In the 1960s there were hunters who had no place to stay, so I decided to take hunters and that was in ’61, ’62, ’63 and I finally became the largest hunting lodge in Sullivan and Ulster. We’d have 400 hunters. And I served them breakfast at 5 in the morning. That is what you call innovative; that’s what I did. The hunters were basically here in November. They wanted a good clean room, which I gave them, a good breakfast served fast – we were used to serving 300-400 people breakfast fast. We had the facilities; if they went to a local restaurant they’d have to wait two hours to get breakfast. They didn’t want that; they wanted to get in and out. I saw that to survive properly you have to be open all year round.

Because you’re still spending even when you’re closed.

Exactly. You have the taxes, the heat, the this, and if you shut it down when you open it up and it breaks, the buildings have to be repainted, they crack. You need to keep a minimum heat … and you save a tremendous amount of money.

A lot of the hotels kept adding on. How did you balance that?

I just figured it out to add on the right amount. Indoor pool? Of course. Ice skating? No. Outdoor pool, outdoor tennis – no indoor, those are too expensive
to heat in the winter time – that’s not for me. I didn’t want to compete with the other hotels that had indoor tennis and indoor ice skating; that’s ridiculous. I couldn’t afford that nonsense. You wanna go ice skating? We cleaned off our 20-acre lake. And we had snowmobiling also. Thirty years ago there was a big snowmobiling clientele. You wanna go indoor ice skating? I send them to Grossinger’s.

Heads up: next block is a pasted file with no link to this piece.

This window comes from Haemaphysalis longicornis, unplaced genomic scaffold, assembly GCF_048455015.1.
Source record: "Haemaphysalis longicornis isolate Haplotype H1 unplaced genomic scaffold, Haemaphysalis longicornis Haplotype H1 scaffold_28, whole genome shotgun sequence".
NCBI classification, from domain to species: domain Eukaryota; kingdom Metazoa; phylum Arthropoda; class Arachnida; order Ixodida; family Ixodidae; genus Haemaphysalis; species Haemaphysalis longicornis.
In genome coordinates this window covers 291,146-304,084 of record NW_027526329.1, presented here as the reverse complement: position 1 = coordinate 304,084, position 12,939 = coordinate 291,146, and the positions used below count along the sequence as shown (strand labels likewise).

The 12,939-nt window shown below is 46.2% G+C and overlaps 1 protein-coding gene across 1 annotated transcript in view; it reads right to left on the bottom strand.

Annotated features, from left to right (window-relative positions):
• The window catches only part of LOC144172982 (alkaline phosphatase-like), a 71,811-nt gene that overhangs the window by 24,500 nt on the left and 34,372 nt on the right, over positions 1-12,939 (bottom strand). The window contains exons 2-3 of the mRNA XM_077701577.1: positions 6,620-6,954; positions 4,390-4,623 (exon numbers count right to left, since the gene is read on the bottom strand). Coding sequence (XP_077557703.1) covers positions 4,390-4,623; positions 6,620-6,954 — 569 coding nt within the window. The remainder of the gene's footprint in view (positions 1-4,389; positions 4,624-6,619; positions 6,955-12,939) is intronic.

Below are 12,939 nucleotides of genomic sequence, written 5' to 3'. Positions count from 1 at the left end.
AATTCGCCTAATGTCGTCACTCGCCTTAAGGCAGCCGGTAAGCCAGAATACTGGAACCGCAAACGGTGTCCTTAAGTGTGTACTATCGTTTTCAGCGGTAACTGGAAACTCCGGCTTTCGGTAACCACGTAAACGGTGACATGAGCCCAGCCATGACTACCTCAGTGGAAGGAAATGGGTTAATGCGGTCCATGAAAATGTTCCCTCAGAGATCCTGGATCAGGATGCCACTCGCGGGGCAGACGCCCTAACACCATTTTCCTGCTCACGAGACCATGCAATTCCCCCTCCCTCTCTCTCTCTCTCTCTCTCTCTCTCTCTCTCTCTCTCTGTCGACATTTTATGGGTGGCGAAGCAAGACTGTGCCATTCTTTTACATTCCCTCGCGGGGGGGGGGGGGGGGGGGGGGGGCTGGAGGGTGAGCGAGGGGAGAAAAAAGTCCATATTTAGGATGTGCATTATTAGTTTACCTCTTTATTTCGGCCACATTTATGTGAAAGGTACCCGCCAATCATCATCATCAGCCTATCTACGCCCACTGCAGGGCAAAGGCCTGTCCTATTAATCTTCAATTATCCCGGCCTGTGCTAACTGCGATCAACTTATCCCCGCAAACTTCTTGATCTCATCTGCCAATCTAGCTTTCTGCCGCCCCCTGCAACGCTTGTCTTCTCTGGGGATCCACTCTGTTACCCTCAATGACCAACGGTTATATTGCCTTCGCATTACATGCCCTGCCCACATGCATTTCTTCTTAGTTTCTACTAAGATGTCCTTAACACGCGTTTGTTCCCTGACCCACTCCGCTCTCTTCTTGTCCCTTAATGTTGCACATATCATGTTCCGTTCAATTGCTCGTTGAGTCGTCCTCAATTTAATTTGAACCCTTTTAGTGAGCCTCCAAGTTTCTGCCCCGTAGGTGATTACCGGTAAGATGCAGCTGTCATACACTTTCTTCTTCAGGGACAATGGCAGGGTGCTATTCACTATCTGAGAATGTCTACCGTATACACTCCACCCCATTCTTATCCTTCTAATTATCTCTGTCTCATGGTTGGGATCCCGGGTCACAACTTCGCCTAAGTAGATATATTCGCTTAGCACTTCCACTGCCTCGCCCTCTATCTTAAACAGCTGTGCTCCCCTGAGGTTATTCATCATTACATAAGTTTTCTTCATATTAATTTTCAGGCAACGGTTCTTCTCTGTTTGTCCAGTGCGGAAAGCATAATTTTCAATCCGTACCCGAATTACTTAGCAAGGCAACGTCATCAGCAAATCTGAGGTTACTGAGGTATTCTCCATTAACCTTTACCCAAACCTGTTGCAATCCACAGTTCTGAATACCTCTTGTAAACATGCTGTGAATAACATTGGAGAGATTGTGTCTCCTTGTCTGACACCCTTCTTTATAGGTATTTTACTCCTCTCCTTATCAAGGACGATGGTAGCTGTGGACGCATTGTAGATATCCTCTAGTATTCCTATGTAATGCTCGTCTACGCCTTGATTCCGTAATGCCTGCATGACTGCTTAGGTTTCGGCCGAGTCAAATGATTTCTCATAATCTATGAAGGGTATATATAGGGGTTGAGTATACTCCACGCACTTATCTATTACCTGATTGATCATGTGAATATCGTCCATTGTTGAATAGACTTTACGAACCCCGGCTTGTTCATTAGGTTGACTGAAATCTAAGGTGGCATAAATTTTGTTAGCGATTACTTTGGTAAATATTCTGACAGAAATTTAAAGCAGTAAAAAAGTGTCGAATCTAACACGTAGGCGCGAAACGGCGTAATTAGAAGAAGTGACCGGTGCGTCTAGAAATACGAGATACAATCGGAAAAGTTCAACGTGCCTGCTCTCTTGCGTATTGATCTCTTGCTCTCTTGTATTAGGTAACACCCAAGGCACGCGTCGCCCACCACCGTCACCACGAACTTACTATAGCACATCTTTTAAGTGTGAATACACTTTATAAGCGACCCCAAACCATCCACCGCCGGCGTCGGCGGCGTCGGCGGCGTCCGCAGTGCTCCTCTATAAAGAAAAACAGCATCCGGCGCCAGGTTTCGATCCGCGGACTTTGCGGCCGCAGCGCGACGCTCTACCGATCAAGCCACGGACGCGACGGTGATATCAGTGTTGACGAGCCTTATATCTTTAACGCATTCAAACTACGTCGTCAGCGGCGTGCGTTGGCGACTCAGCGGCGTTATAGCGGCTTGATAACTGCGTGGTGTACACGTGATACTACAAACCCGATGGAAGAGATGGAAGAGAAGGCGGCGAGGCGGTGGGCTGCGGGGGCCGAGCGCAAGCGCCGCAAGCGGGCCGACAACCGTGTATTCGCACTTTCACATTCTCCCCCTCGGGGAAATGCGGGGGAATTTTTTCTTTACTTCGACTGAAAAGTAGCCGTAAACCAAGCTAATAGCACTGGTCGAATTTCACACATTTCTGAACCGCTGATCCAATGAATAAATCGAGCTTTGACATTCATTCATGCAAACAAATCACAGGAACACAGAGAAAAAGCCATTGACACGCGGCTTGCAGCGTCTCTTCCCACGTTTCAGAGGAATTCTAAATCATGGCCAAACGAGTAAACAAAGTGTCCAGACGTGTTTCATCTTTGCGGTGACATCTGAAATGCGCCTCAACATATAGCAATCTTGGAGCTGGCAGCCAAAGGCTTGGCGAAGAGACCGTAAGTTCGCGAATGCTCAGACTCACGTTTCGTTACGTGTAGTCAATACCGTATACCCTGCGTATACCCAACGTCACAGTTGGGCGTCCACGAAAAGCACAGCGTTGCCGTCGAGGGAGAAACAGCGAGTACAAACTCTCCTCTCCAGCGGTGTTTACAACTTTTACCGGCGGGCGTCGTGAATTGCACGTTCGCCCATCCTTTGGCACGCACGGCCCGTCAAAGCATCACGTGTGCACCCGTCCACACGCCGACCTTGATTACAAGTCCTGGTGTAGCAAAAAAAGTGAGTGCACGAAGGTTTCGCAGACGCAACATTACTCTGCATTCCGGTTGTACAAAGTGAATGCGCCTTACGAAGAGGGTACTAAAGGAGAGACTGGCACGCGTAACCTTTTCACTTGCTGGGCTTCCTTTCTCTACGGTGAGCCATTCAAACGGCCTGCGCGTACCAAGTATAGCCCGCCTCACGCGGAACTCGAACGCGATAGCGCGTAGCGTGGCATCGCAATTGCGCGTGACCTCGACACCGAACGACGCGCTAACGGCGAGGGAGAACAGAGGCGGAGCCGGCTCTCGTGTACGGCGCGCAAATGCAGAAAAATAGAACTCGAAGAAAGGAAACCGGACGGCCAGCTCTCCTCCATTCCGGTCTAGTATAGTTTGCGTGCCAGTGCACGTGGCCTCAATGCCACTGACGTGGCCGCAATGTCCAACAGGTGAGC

What was it like in the ’80s and ’90s when you see that Grossinger’s is selling?

I just had to do better and better, that’s why I became a Best Western. My best years, believe it or not, were ’95 and ’96, when there’s just a handful of
hotels at that point. But eventually you let it go. I had to let it go, it burnt down and that was it. No, I wasn’t gonna rebuild.

How would you like for the Catskills to be remembered?

It’s some great place to go in the surrounding 500-mile area.


You have a good Catskill story?

We had a lady that stayed in a room and she kept on stealing, which I didn’t know about. The waiters and busboys didn’t want to tell me because they didn’t want to lose their tip. She stole the silverware, the salt shakers, the Sweet ’n’ Lows, then she went home. But she ran out of the hotel room very quickly and the waiters and busboys got annoyed with her because she didn’t tip so I told them to go up and check her room to see what she left. She left a beautiful mink coat in the room so I put it in my bedroom closet. Naturally she called for the mink. I said I’d love to send it back to you but you gotta do one thing, you gotta send me all the tip money for the waiters and busboys, for the person that cleans your room and send back all the salt and pepper shakers, linen napkins and the silverware you stole. She sent it all back. I made her wait till a month before I sent the jacket back.